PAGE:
With coronavirus cases on the rise in Cook County, Board
President Toni Preckwinkle and the Cook County Department of Public Health have
issued new voluntary guidance for bars, fitness clubs, personal care businesses
and other gathering places to help limit the spread of the virus.
According to a press release issued by the CCDPH and Preckwinkle’s
office, suburban Cook County’s positivity rate of coronavirus cases is at 5.8%,
and while that number is below the 8% threshold that the state of Illinois has
set as a potential benchmark to re-introduce coronavirus restrictions,
officials are still seeking to have businesses adhere to new guidelines to cut
down on virus transmission.
“We get it. It’s summer,” Preckwinkle said. “Young people are
tired of the restrictions, but the virus is still with us. We need to get the
word out and encourage young people to be patient. Physical distancing and
wearing a mask is the minimum we need people to do to protect themselves and
their friends and family.”
Dr. Rachel Rubin of the CCDPH says that the department is
hoping businesses will follow the guidelines so that they “don’t become
The new recommendations include:
- Bars, taverns, breweries and other
establishments that serve alcohol for on-site consumption without a retail food
license are being asked to serve customers outdoors only.
- Restaurants that serve alcohol should continue to
abide by current regulations.
- Maximum party size and table occupancy at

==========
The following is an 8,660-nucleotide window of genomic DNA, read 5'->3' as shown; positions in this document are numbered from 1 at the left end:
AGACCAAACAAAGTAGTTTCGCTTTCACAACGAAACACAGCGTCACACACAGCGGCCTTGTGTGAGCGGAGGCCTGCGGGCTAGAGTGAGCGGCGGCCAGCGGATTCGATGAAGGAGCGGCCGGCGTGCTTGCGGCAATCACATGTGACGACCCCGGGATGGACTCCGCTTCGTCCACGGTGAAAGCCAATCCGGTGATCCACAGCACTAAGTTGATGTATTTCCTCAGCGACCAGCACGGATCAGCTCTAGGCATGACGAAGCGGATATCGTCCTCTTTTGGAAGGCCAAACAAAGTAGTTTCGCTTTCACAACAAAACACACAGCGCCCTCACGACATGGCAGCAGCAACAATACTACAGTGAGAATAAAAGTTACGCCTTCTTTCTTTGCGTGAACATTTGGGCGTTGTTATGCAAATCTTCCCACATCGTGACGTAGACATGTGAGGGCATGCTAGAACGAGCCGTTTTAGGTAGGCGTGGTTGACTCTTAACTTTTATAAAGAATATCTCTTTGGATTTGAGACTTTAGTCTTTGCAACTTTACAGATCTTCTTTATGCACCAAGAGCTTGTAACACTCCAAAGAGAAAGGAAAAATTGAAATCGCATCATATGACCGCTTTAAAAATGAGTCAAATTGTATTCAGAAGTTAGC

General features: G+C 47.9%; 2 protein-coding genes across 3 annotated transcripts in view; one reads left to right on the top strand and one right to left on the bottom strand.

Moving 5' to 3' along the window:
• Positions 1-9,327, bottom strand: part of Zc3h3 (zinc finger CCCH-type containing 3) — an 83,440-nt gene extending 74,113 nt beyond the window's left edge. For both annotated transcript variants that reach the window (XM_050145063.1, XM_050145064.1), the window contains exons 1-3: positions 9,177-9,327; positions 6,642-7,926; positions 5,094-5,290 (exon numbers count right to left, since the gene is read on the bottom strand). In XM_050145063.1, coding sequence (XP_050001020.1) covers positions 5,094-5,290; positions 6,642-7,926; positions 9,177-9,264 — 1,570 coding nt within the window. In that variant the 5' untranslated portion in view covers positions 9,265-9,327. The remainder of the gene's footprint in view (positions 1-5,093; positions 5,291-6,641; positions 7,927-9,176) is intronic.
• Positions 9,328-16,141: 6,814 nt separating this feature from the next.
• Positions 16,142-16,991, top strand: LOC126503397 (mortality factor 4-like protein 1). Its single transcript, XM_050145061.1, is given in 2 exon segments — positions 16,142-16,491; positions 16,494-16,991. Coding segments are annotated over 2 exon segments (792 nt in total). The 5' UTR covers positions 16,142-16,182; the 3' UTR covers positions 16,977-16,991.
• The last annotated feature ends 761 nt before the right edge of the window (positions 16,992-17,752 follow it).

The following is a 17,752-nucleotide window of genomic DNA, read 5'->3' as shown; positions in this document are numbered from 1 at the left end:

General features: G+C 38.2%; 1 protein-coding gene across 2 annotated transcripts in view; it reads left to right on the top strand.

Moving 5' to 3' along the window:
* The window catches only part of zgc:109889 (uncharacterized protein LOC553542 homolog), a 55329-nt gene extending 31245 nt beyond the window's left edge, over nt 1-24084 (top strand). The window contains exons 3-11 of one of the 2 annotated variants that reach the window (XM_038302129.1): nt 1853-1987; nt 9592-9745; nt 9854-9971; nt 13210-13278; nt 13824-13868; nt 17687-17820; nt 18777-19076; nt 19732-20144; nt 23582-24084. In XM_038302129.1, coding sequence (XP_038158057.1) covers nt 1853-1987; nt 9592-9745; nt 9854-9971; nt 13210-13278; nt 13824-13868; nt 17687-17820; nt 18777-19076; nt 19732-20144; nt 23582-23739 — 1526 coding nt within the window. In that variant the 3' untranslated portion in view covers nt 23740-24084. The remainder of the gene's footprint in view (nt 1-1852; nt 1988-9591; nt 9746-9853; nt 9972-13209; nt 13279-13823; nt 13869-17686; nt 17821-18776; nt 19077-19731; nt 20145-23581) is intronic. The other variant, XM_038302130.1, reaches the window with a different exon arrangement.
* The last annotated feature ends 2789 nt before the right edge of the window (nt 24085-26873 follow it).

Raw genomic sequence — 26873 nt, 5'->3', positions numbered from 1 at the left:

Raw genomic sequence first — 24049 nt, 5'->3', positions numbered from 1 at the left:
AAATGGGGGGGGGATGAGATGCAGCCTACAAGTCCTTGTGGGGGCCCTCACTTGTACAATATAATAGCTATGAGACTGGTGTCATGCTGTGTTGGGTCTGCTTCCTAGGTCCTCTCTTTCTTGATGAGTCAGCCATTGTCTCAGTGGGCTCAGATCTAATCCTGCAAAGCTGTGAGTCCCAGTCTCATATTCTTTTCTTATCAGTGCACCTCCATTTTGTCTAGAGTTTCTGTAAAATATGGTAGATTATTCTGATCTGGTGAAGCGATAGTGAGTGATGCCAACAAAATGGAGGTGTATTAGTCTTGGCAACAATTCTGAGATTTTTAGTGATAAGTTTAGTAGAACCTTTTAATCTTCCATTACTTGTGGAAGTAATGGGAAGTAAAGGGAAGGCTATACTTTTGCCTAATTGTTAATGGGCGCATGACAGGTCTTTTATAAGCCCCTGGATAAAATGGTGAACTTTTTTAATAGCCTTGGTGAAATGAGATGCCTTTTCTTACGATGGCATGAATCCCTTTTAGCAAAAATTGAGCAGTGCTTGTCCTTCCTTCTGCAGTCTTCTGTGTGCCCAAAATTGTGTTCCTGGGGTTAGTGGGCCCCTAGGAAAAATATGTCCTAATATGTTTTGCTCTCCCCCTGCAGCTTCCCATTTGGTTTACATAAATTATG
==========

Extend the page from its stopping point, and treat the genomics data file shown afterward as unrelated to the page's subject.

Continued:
restaurants, bars, taverns and breweries should be limited to six people,
regardless of whether the table is indoors or outdoors.
- Indoor fitness classes should be reduced to a
maximum of 10 people.
- Personal service businesses should discontinue
services that require the removal of face coverings, including shaves and facials.
- Property managers should limit guest entry to
six people per unit to avoid indoor gatherings and parties.
According to the press release, suburban Cook County has
seen two straight days of increased hospital admissions due to coronavirus, but
remains well above the 20 percent threshold of bed availability that would
trigger increased restrictions.
Despite that, officials hope that residents will take the
new guidance seriously.
“If we don’t remain vigilant, we will face far more
restrictive mitigation efforts and we will see more disease and more death,”
Dr. Rubin said. “We are encouraging everyone to follow the ongoing guidelines
and businesses to immediately adopt our recommendations.”